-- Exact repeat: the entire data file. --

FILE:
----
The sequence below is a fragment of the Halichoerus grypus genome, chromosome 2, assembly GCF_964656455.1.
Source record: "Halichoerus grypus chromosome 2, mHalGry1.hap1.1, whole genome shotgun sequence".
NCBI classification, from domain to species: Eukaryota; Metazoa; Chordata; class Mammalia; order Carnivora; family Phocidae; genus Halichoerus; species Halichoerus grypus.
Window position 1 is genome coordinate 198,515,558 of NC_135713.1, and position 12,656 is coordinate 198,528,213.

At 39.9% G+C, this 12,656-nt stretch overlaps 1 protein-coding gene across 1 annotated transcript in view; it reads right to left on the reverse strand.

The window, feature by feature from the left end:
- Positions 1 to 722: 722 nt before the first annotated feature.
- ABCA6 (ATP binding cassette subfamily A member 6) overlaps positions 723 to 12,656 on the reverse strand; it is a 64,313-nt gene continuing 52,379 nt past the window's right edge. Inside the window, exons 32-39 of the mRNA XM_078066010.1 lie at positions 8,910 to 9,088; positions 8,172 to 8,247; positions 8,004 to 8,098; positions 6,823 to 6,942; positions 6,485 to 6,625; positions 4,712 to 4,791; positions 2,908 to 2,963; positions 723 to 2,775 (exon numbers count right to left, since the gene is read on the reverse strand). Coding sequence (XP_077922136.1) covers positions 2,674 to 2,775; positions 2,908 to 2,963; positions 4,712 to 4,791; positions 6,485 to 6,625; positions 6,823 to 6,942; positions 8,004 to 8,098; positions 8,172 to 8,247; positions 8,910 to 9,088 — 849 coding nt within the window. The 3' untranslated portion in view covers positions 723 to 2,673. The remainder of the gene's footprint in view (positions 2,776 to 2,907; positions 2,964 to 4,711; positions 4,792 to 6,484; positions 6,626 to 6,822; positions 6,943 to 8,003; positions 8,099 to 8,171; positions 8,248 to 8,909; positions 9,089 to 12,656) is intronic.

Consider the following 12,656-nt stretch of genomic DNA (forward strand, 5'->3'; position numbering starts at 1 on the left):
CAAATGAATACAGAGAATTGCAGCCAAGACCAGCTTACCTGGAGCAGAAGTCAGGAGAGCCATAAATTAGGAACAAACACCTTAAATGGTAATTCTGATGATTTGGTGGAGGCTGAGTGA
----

The sequence below is a fragment of the Halichoerus grypus genome, chromosome 2, assembly GCF_964656455.1.
Source record: "Halichoerus grypus chromosome 2, mHalGry1.hap1.1, whole genome shotgun sequence".
NCBI classification, from domain to species: Eukaryota; Metazoa; Chordata; class Mammalia; order Carnivora; family Phocidae; genus Halichoerus; species Halichoerus grypus.
Window position 1 is genome coordinate 198,515,558 of NC_135713.1, and position 12,656 is coordinate 198,528,213.

At 39.9% G+C, this 12,656-nt stretch overlaps 1 protein-coding gene across 1 annotated transcript in view; it reads right to left on the reverse strand.

The window, feature by feature from the left end:
- Positions 1 to 722: 722 nt before the first annotated feature.
- ABCA6 (ATP binding cassette subfamily A member 6) overlaps positions 723 to 12,656 on the reverse strand; it is a 64,313-nt gene continuing 52,379 nt past the window's right edge. Inside the window, exons 32-39 of the mRNA XM_078066010.1 lie at positions 8,910 to 9,088; positions 8,172 to 8,247; positions 8,004 to 8,098; positions 6,823 to 6,942; positions 6,485 to 6,625; positions 4,712 to 4,791; positions 2,908 to 2,963; positions 723 to 2,775 (exon numbers count right to left, since the gene is read on the reverse strand). Coding sequence (XP_077922136.1) covers positions 2,674 to 2,775; positions 2,908 to 2,963; positions 4,712 to 4,791; positions 6,485 to 6,625; positions 6,823 to 6,942; positions 8,004 to 8,098; positions 8,172 to 8,247; positions 8,910 to 9,088 — 849 coding nt within the window. The 3' untranslated portion in view covers positions 723 to 2,673. The remainder of the gene's footprint in view (positions 2,776 to 2,907; positions 2,964 to 4,711; positions 4,792 to 6,484; positions 6,626 to 6,822; positions 6,943 to 8,003; positions 8,099 to 8,171; positions 8,248 to 8,909; positions 9,089 to 12,656) is intronic.

Consider the following 12,656-nt stretch of genomic DNA (forward strand, 5'->3'; position numbering starts at 1 on the left):
CAAATGAATACAGAGAATTGCAGCCAAGACCAGCTTACCTGGAGCAGAAGTCAGGAGAGCCATAAATTAGGAACAAACACCTTAAATGGTAATTCTGATGATTTGGTGGAGGCTGAGTGA